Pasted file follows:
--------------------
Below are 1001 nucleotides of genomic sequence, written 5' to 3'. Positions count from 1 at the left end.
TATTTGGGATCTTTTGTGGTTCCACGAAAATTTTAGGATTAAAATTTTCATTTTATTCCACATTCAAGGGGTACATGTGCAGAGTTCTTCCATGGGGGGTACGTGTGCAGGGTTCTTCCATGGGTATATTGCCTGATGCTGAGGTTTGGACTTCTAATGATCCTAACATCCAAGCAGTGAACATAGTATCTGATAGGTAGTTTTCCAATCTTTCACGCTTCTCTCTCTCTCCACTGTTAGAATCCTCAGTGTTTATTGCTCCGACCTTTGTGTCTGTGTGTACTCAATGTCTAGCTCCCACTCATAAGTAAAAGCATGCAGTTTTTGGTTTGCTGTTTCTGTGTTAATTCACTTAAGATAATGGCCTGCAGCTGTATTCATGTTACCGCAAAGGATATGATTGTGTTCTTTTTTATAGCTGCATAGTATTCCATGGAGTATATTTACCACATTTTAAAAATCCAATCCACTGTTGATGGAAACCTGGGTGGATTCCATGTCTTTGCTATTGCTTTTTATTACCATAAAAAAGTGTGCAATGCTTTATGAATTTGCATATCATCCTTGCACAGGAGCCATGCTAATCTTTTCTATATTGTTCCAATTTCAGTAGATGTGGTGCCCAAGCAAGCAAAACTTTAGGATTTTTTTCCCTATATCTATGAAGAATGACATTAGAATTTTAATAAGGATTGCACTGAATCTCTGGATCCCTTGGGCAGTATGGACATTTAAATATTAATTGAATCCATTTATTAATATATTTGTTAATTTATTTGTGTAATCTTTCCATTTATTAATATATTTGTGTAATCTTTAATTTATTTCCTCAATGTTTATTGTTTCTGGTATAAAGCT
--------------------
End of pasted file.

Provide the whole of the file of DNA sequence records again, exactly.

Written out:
Below are 1001 nucleotides of genomic sequence, written 5' to 3'. Positions count from 1 at the left end.
TATTTGGGATCTTTTGTGGTTCCACGAAAATTTTAGGATTAAAATTTTCATTTTATTCCACATTCAAGGGGTACATGTGCAGAGTTCTTCCATGGGGGGTACGTGTGCAGGGTTCTTCCATGGGTATATTGCCTGATGCTGAGGTTTGGACTTCTAATGATCCTAACATCCAAGCAGTGAACATAGTATCTGATAGGTAGTTTTCCAATCTTTCACGCTTCTCTCTCTCTCCACTGTTAGAATCCTCAGTGTTTATTGCTCCGACCTTTGTGTCTGTGTGTACTCAATGTCTAGCTCCCACTCATAAGTAAAAGCATGCAGTTTTTGGTTTGCTGTTTCTGTGTTAATTCACTTAAGATAATGGCCTGCAGCTGTATTCATGTTACCGCAAAGGATATGATTGTGTTCTTTTTTATAGCTGCATAGTATTCCATGGAGTATATTTACCACATTTTAAAAATCCAATCCACTGTTGATGGAAACCTGGGTGGATTCCATGTCTTTGCTATTGCTTTTTATTACCATAAAAAAGTGTGCAATGCTTTATGAATTTGCATATCATCCTTGCACAGGAGCCATGCTAATCTTTTCTATATTGTTCCAATTTCAGTAGATGTGGTGCCCAAGCAAGCAAAACTTTAGGATTTTTTTCCCTATATCTATGAAGAATGACATTAGAATTTTAATAAGGATTGCACTGAATCTCTGGATCCCTTGGGCAGTATGGACATTTAAATATTAATTGAATCCATTTATTAATATATTTGTTAATTTATTTGTGTAATCTTTCCATTTATTAATATATTTGTGTAATCTTTAATTTATTTCCTCAATGTTTATTGTTTCTGGTATAAAGCT